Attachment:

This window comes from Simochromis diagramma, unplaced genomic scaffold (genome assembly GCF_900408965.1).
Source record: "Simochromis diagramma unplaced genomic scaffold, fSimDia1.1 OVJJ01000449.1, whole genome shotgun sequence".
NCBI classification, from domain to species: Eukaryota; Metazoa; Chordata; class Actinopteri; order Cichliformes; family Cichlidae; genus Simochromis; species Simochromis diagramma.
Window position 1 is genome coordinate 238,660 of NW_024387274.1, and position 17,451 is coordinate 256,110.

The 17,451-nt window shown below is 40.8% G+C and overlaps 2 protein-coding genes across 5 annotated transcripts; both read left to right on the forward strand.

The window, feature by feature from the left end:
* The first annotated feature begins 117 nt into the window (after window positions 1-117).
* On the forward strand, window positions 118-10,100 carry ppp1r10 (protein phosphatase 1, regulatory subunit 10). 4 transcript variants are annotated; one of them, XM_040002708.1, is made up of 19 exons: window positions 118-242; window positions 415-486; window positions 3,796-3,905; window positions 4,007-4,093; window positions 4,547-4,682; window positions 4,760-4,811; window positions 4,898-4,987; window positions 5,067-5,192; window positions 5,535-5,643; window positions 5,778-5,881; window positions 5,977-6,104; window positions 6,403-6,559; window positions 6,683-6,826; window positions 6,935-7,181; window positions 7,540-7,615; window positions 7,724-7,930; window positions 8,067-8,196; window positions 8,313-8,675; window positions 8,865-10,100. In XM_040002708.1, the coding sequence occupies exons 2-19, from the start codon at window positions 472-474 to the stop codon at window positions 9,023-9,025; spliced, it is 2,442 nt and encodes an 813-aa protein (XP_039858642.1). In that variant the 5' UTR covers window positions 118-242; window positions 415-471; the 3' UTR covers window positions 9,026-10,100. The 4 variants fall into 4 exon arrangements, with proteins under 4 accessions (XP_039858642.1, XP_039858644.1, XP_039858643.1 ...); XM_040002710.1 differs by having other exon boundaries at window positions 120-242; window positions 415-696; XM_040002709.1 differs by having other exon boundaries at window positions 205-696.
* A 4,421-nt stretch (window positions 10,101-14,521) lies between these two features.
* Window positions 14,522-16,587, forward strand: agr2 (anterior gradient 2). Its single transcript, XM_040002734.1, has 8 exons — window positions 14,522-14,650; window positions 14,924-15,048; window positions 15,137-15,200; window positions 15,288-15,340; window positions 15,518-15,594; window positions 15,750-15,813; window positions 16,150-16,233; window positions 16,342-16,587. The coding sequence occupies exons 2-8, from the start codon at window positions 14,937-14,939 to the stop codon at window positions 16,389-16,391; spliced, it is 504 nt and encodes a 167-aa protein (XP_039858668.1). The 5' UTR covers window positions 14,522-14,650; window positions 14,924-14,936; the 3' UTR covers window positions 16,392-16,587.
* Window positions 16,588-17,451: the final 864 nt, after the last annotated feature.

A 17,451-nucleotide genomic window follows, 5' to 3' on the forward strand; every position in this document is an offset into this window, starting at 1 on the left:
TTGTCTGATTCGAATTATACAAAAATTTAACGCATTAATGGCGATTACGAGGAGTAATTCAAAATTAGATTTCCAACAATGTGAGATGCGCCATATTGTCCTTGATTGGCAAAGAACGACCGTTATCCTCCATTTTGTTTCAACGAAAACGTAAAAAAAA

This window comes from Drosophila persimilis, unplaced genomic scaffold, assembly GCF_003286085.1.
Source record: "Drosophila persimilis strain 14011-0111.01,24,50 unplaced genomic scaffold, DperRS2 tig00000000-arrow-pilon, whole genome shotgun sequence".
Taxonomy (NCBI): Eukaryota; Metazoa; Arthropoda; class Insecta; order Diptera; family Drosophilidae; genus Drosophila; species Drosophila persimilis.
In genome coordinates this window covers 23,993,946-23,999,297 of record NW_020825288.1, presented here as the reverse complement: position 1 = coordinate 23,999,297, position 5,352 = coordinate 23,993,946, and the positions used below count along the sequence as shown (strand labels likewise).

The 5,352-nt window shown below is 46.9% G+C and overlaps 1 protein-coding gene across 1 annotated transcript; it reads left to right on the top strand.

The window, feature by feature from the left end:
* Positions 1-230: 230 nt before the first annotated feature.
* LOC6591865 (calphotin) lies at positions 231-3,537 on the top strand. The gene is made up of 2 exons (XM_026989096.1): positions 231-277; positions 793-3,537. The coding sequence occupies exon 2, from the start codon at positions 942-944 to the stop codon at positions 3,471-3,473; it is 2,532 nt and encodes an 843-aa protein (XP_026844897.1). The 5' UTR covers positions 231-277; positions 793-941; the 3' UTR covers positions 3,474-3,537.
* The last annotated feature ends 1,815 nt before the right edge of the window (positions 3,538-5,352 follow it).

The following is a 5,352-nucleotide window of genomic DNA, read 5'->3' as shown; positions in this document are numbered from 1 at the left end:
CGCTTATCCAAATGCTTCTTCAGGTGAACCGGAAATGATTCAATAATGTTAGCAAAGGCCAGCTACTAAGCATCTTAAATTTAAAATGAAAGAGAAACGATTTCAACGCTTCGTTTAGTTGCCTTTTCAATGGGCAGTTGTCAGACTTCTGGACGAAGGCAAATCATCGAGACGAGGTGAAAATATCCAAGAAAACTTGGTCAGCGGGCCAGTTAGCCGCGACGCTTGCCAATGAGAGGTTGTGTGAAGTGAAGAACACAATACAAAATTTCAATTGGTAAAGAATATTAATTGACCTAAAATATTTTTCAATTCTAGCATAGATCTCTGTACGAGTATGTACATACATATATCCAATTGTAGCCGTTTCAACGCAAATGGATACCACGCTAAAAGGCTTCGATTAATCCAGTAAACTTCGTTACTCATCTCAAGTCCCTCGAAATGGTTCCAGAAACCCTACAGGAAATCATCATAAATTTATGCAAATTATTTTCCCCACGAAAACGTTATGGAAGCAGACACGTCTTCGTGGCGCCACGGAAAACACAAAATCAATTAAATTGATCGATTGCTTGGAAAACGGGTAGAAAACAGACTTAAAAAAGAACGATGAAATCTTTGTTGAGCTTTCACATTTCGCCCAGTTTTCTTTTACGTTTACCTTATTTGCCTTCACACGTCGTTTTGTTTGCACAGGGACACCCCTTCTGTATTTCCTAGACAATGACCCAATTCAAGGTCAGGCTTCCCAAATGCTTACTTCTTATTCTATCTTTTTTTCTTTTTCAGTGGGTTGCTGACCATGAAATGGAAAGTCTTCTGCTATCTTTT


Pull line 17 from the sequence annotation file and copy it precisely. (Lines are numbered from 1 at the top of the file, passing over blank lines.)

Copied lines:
In genome coordinates this window covers 23,993,946-23,999,297 of record NW_020825288.1, presented here as the reverse complement: position 1 = coordinate 23,999,297, position 5,352 = coordinate 23,993,946, and the positions used below count along the sequence as shown (strand labels likewise).